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    #1

    beside/besides

    Hi
    Can I say:

    Besides, I always felt I would succeed.

    instead of

    Besides this, I always felt I would succeed.

    Is there any difference between the two sentences?

    Thank you very much in advance.

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    #2

    Re: beside/besides

    Quote Originally Posted by Teia View Post
    Hi
    Can I say:

    Besides, I always felt I would succeed.

    instead of

    Besides this, I always felt I would succeed.

    Is there any difference between the two sentences?

    Thank you very much in advance.
    Your first example is correct: besides means apart from anything or moreover or anyway.

    Once you introduce a noun or pronoun to follow besides, the s is omitted as the meaning is slightly different:

    My bed is beside the window.
    I am beside myself with grief (a figure of speech)

    Dave

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    #3

    Re: beside/besides

    Besides-in addition
    Besides, I always felt I would succeed.-correct.
    Last edited by rj1948; 21-May-2008 at 16:30.


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    #4

    Re: beside/besides

    Once you introduce a noun or pronoun to follow besides, the s is omitted as the meaning is slightly different:

    My bed is beside the window.
    I am beside myself with grief (a figure of speech)


    Highlighted region:
    However:
    'beside the cold meat, there are platters of trout and salmon' means either ‘the cold meat is next to the trout and salmon’ or ‘apart from the cold meat, there are also trout and salmon’. Hence, this rule applies only to one meaning, and is really pointing to the intrinsic difference between the two forms.

    besides
    preposition
    in addition to; apart from : 'I have no other family besides my parents' "Besides being a player, he was my friend.'

    adverb
    in addition; as well : 'I'm capable of doing the work, and a lot more besides.'
    • moreover; anyway : 'I had no time to warn you. Besides, I wasn't sure.'

    So, Teia
    Besides this, I always felt I would succeed.
    Is there any difference between the two sentences?

    'this' is the pronoun, so 'besides' would have to be being used as a preposition meaning, 'in addition to, but quite apart from (something) else.'
    So then it would depend on the sentence that preceded.
    What sentence would you use before 'besides, this, I always felt I..."?

    Post that, and we can discuss it further.

  1. banderas's Avatar
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    #5

    Re: beside/besides

    Quote Originally Posted by Teia View Post
    Hi
    Can I say:

    Besides, I always felt I would succeed = in addition, I always felt...

    instead of

    Besides this, I always felt I would succeed= in addition to this (that I mentioned one sentence earlier), I alwyas felt....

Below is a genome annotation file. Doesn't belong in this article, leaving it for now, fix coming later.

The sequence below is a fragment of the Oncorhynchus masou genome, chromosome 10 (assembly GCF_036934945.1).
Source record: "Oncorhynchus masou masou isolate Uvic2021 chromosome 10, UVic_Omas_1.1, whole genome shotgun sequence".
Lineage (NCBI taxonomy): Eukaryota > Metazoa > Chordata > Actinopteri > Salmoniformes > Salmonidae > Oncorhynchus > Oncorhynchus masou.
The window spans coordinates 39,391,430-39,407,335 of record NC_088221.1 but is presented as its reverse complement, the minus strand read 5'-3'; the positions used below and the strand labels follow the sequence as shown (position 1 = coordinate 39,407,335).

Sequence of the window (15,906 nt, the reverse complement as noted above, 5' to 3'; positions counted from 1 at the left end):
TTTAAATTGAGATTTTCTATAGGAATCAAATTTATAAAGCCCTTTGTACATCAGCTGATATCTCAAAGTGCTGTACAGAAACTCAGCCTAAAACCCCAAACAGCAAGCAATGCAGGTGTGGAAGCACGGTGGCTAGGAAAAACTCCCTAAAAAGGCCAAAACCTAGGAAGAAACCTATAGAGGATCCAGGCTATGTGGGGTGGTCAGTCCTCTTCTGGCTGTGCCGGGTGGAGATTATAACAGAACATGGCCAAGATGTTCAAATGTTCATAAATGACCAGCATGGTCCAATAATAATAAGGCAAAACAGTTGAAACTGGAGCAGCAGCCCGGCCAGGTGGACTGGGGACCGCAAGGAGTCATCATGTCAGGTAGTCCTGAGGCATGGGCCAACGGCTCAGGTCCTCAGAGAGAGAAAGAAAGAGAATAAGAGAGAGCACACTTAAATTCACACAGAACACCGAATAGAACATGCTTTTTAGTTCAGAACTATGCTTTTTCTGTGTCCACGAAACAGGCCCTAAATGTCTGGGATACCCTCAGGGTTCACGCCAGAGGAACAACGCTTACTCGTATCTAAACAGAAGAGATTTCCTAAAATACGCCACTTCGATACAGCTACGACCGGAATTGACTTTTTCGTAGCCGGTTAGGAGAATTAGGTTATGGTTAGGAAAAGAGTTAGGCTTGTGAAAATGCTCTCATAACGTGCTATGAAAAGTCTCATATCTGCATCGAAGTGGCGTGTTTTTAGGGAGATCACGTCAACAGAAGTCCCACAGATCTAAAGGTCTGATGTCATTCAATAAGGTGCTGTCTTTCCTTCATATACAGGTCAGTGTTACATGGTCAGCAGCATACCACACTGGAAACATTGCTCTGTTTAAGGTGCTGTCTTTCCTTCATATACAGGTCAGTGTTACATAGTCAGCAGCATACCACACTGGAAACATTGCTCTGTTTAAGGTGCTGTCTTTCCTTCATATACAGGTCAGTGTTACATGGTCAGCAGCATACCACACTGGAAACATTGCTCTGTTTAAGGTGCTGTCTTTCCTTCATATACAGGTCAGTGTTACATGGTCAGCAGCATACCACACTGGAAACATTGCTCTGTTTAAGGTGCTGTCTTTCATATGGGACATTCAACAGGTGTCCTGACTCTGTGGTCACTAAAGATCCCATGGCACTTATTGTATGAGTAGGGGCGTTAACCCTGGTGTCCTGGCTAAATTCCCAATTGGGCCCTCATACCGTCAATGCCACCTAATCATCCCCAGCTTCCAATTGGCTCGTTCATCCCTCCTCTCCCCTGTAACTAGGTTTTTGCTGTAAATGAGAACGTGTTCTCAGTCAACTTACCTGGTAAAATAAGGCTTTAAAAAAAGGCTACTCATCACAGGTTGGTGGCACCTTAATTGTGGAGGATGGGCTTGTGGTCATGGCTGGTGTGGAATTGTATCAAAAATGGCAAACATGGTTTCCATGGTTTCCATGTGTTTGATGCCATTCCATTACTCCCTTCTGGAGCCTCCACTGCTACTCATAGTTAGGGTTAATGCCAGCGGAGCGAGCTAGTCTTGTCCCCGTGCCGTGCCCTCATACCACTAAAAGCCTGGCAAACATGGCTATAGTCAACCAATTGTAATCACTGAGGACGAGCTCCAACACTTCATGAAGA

Is there any difference between the two sentences? You tell me.
    d

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    #6

    Re: beside/besides

    Quote Originally Posted by banderas View Post
    d
    Besides means 'in addition to this/that .Why besides this?

  2. banderas's Avatar
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    #7

    Re: beside/besides

    Quote Originally Posted by rj1948 View Post
    Besides means 'in addition to this/that .Why besides this?
    It depends if it is used as an adverb or a preposition.

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    #8

    Re: beside/besides

    beside
    prep.

    1. At the side of; next to.

      1. In comparison with: a proposal that seems quite reasonable beside the others.
      2. On an equal footing with: has earned a place beside the best performers in the business.
    2. In addition to: “Many creatures beside man live in communities”
    3. Except for.
    4. Not relevant to: a remark that was beside the point.

    adv. Archaic.

    1. In addition.
    2. Nearby.

    idiom:
    beside (oneself)

    1. In a state of extreme excitement or agitation: They were beside themselves with glee.

    beside adj.- next to.

    Dear common flower, that grow'st beside the way, Fringing the dusty road with harmless gold.
    "Besides" (in addition to) putting the glass in the sink, she placed the book "beside" (at the side of) the bed.


    besides
    adv.

    1. In addition; also.
    2. Moreover; furthermore.
    3. Otherwise; else: has been to Mexico but nowhere besides.

    prep.

    1. In addition to.
    2. Except for; other than: No one besides the owner could control the dog.

    Some critics argue that beside and besides should be kept distinct when they are used as prepositions. According to that argument, beside is used only to mean “at the side of,” as in There was no one in the seat beside me. For the meanings “in addition to” and “except for” besides should be used: Besides replacing the back stairs, she fixed the broken banister. No one besides Smitty would say a thing like that. But this distinction is often ignored, even by widely respected writers. While it is true that besides can never mean “at the side of,” beside regularly appears in print in place of besides. Using beside in this way can be ambiguous, however; the sentence There was no one beside him at the table could mean that he had the table to himself or that the seats next to him were not occupied

    Regards.

    V.

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